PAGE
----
There’s a café friends and I frequent by the name of Manneken Pis and if you’re ever in St. Jean, Quebec I highly recommend it. On one of the walls is a large poster of the café’s namesake, a bronze fountain sculpture. When I first saw it I had to laugh and share with my friends the following story, one that doesn’t revolve around me for once.
My parents decided we should walk around Brussels, Belgium and see a “world famous landmark”. Normally, that’s fine, but my sister (9 at the time) was getting cranky because she wanted to get out of the drizzle and nap. We walked endlessly, so it seemed then, occasionally ducking into small shops to admire the chocolates and lacework and frequent “are we there yet?” from Ness. Finally we reached the fountain of our destination, around which there was a small crowd also eager to see Manneken Pis. Ness took one look at the sculpture and exclaimed, “We walked all this way for that?!?!” She was not a happy camper, nor did she care that it was a naked boy urinating.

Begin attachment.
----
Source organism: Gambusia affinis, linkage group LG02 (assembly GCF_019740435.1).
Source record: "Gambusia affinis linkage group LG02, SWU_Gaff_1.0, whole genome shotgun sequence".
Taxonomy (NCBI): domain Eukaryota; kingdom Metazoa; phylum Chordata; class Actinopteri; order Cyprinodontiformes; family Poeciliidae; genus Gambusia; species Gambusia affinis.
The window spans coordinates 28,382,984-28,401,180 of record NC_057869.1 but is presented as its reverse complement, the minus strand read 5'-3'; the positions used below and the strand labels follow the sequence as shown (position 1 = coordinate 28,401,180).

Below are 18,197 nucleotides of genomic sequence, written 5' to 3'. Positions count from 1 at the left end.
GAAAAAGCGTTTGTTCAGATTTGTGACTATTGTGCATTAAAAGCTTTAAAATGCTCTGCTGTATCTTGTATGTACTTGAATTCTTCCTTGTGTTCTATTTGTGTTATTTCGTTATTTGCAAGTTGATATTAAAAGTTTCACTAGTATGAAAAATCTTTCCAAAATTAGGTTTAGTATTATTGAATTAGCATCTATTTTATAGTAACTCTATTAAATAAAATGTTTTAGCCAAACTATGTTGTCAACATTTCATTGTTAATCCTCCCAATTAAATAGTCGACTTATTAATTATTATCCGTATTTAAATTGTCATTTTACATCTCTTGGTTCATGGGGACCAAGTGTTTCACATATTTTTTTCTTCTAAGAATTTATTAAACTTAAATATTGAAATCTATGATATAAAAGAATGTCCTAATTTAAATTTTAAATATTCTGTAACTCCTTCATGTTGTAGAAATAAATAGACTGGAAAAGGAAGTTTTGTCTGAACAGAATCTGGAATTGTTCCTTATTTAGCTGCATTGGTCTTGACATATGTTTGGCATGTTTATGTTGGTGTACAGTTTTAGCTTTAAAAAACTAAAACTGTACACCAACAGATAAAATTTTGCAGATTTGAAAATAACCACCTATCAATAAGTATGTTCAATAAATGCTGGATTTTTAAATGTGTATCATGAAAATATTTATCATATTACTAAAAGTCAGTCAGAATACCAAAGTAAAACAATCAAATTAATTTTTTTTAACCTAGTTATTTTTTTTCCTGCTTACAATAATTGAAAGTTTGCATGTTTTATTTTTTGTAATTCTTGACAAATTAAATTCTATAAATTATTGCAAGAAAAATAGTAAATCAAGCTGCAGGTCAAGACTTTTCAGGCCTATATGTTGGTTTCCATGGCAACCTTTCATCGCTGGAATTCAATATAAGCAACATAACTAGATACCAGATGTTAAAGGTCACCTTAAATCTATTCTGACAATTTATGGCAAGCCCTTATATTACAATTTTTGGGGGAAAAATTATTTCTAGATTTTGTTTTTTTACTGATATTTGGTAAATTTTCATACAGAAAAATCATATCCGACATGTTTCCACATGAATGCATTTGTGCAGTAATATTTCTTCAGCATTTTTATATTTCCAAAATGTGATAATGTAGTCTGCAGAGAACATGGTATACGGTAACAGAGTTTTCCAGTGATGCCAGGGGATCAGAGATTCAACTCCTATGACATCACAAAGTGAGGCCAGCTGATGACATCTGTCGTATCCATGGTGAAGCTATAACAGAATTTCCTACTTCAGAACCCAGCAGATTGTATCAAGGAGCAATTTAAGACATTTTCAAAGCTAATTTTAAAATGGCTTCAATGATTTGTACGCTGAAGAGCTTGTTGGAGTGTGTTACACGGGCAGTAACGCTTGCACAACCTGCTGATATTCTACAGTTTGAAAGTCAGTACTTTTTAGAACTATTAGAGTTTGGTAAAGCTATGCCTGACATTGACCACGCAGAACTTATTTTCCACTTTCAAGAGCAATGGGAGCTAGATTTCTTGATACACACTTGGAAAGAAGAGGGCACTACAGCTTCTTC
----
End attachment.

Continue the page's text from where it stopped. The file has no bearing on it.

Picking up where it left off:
Little Man Piss
I think a lot of people assume national landmarks are large: Eiffel Tower, Lincoln Memorial, etc. Ness wasn’t the only one disenchanted with the landmark’s lack of size, I found this on a website:
When most people see our ‘manneken’, the first reaction is always one of amazement: “Look, how small he is! Why does everybody want to see him?” The people of Brussels, however, accept him the way he is. After all, it doesn’t always have to be big to be beautiful. Imagine he would be the size of the Statue of Liberty: Brussels would be continuously flooded!
Oh, and if you’re wondering he’s 2 feet tall and was sculpted by Jerome Duquesnoy in 1619. As I said in a previous post, it’s not the size that matters and as grandma always says, “Good things come in small packages”.